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Joint Strike Fighter model to study electromagnetic effects

19 April 2013
Media Release
A photograph of the Minister for Defence Science and Personnel standing with DSTO personnel in front of the model of the Joint Strike Fighter.
Minister Snowdon poses with DSTO personnel in front of the Iron Bird.

On 17 April the Minister for Defence Science and Personnel, Warren Snowdon, unveiled a full-scale model of the F-35A Joint Strike Fighter (JSF) which the Defence Science and Technology Organisation (DSTO) will use to study the effects of electromagnetic compatibility and interference on the aircraft.

Called Iron Bird, the Australian-built model will be tested under simulated electromagnetic conditions during the acquisition and through-life sustainment of the JSF.

“This study is a significant part of ensuring the protection of the JSF against electromagnetic environmental effects such as lightning and static discharge which can impair the performance and safety of aircraft,” Mr Snowdon said during a visit to the DSTO laboratory in Adelaide.

The JSF is a fifth-generation aircraft with highly complex electronics, sophisticated software and a structural airframe made of composite materials. This exposes the aircraft to electromagnetic interference from both naturally occurring phenomena and man-made sources, including telecommunication transmissions and radar.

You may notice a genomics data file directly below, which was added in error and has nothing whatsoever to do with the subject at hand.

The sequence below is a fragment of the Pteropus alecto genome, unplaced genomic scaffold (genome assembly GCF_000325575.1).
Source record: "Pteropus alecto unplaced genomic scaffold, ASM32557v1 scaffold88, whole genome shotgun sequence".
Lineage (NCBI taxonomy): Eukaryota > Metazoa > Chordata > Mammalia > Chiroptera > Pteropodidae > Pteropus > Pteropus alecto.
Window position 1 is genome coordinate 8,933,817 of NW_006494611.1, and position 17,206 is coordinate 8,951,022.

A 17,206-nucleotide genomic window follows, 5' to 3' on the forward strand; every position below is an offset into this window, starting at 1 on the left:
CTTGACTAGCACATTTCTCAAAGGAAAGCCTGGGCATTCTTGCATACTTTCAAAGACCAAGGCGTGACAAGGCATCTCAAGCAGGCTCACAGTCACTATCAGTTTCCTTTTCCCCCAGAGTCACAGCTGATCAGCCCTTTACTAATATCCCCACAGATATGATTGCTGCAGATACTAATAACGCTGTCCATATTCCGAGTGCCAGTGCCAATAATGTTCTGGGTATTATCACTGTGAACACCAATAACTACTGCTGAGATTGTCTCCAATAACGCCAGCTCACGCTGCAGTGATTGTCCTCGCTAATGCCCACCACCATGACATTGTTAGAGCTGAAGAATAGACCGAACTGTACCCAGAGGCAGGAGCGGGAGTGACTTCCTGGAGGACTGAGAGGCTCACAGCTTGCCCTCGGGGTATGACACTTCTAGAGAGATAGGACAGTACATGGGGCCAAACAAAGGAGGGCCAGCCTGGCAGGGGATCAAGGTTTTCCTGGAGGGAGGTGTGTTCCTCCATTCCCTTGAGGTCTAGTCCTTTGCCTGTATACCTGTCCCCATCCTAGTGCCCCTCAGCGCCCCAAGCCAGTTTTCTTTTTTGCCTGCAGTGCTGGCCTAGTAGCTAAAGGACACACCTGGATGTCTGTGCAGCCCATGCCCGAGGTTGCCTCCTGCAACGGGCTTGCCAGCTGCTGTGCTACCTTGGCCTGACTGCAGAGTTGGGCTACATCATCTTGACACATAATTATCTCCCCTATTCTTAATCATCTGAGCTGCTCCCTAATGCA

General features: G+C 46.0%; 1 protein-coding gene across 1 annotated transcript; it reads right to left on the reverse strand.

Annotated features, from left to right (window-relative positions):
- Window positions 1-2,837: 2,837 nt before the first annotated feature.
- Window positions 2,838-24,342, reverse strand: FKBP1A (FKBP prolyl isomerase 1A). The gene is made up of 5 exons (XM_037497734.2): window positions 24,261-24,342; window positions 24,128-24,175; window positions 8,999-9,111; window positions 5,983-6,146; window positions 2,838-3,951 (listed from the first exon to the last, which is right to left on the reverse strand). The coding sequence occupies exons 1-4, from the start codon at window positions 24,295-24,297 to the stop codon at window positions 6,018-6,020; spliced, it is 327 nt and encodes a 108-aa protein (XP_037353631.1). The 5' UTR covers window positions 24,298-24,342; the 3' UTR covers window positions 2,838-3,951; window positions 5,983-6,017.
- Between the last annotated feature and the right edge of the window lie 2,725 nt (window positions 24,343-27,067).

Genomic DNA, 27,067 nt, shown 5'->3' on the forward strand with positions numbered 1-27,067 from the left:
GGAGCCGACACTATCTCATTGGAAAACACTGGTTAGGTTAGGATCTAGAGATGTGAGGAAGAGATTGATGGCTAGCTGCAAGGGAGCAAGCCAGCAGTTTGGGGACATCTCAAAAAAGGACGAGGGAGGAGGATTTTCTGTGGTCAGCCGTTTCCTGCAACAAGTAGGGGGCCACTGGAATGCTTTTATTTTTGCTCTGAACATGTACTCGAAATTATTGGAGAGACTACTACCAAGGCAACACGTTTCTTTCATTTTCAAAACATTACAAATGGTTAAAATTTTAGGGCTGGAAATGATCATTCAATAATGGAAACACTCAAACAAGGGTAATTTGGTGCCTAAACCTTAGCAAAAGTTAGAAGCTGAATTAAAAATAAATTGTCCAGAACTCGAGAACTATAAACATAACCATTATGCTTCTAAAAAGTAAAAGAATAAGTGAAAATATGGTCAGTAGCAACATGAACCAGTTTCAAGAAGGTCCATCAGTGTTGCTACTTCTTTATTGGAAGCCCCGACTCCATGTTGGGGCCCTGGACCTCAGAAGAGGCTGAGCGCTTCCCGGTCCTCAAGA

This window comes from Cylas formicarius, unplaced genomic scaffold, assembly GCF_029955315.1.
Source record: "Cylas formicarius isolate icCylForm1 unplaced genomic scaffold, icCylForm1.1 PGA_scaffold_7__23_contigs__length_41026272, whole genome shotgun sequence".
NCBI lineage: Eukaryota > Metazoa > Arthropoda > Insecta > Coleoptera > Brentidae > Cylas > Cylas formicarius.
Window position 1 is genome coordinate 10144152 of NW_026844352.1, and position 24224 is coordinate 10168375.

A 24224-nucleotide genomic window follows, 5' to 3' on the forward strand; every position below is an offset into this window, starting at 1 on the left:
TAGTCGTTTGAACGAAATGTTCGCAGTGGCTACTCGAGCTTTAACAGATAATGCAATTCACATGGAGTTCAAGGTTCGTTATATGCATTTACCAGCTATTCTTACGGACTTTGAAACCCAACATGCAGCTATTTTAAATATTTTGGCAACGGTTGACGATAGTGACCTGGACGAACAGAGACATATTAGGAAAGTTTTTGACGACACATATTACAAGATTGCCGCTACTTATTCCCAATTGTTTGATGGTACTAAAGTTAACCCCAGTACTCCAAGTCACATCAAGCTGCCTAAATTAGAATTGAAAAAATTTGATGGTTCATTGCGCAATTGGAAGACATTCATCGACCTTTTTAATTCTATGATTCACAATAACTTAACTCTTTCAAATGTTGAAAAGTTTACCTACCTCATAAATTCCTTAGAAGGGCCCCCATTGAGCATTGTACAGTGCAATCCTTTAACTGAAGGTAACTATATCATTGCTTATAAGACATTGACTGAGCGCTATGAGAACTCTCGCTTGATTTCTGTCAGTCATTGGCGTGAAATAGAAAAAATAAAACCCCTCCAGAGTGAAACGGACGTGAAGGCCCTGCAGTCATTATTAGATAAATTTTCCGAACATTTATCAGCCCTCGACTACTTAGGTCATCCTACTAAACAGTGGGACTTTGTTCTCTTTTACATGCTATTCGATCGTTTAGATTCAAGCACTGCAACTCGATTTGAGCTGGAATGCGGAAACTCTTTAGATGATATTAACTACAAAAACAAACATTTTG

"The impact of these interferences needs to be well understood and appropriately managed," Mr Snowdon said.

“DSTO has developed world-class expertise in the investigation of electromagnetic radiation impact on aircraft and is engaged directly with the United States JSF Joint Project Office to undertake this study using the Iron Bird model."

“The data captured will help in providing potential reductions in the cost of owning the JSF fleet and enhancing the aircraft’s capability.”

The DSTO test methods provide a rapid, cost-effective means of assessing and monitoring the JSF’s ability to withstand electromagnetic exposure and minimise any impact on its systems and performance.

Mr Snowdon said DSTO’s research would support the verification for compliance and airworthiness certification for the JSF aircraft.

Australia’s first two F-35As are due to be delivered to a United States-based training facility during 2014‑15 when Royal Australian Air Force (RAAF) pilot and maintainer training will commence on the aircraft.




Lidija Ivanovski (02) 6277 7820 or 0407 108 935